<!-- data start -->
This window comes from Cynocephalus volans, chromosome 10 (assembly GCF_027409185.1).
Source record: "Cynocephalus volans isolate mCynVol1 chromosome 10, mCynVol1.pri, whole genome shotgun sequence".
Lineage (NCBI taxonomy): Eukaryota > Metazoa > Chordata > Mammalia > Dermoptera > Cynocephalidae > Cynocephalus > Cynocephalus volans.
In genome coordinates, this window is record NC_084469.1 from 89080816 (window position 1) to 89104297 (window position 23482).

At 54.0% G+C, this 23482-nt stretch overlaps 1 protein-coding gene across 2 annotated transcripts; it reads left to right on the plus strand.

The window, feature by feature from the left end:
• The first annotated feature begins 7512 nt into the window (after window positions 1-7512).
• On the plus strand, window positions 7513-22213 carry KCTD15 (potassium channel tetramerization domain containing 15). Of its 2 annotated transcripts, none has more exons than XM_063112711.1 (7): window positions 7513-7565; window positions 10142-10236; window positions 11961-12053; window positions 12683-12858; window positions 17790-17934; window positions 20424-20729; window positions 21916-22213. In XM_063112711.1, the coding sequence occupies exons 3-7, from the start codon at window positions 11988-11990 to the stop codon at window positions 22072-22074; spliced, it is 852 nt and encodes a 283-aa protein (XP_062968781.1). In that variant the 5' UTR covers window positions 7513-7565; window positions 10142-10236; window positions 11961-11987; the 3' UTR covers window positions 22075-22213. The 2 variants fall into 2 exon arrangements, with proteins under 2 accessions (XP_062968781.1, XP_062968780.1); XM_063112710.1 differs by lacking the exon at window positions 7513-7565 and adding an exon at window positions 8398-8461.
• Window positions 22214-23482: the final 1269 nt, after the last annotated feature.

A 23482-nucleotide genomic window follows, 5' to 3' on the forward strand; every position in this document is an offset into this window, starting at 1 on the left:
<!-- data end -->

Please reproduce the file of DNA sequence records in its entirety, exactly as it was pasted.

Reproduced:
This window comes from Cynocephalus volans, chromosome 10 (assembly GCF_027409185.1).
Source record: "Cynocephalus volans isolate mCynVol1 chromosome 10, mCynVol1.pri, whole genome shotgun sequence".
Lineage (NCBI taxonomy): Eukaryota > Metazoa > Chordata > Mammalia > Dermoptera > Cynocephalidae > Cynocephalus > Cynocephalus volans.
In genome coordinates, this window is record NC_084469.1 from 89080816 (window position 1) to 89104297 (window position 23482).

At 54.0% G+C, this 23482-nt stretch overlaps 1 protein-coding gene across 2 annotated transcripts; it reads left to right on the plus strand.

The window, feature by feature from the left end:
• The first annotated feature begins 7512 nt into the window (after window positions 1-7512).
• On the plus strand, window positions 7513-22213 carry KCTD15 (potassium channel tetramerization domain containing 15). Of its 2 annotated transcripts, none has more exons than XM_063112711.1 (7): window positions 7513-7565; window positions 10142-10236; window positions 11961-12053; window positions 12683-12858; window positions 17790-17934; window positions 20424-20729; window positions 21916-22213. In XM_063112711.1, the coding sequence occupies exons 3-7, from the start codon at window positions 11988-11990 to the stop codon at window positions 22072-22074; spliced, it is 852 nt and encodes a 283-aa protein (XP_062968781.1). In that variant the 5' UTR covers window positions 7513-7565; window positions 10142-10236; window positions 11961-11987; the 3' UTR covers window positions 22075-22213. The 2 variants fall into 2 exon arrangements, with proteins under 2 accessions (XP_062968781.1, XP_062968780.1); XM_063112710.1 differs by lacking the exon at window positions 7513-7565 and adding an exon at window positions 8398-8461.
• Window positions 22214-23482: the final 1269 nt, after the last annotated feature.

A 23482-nucleotide genomic window follows, 5' to 3' on the forward strand; every position in this document is an offset into this window, starting at 1 on the left: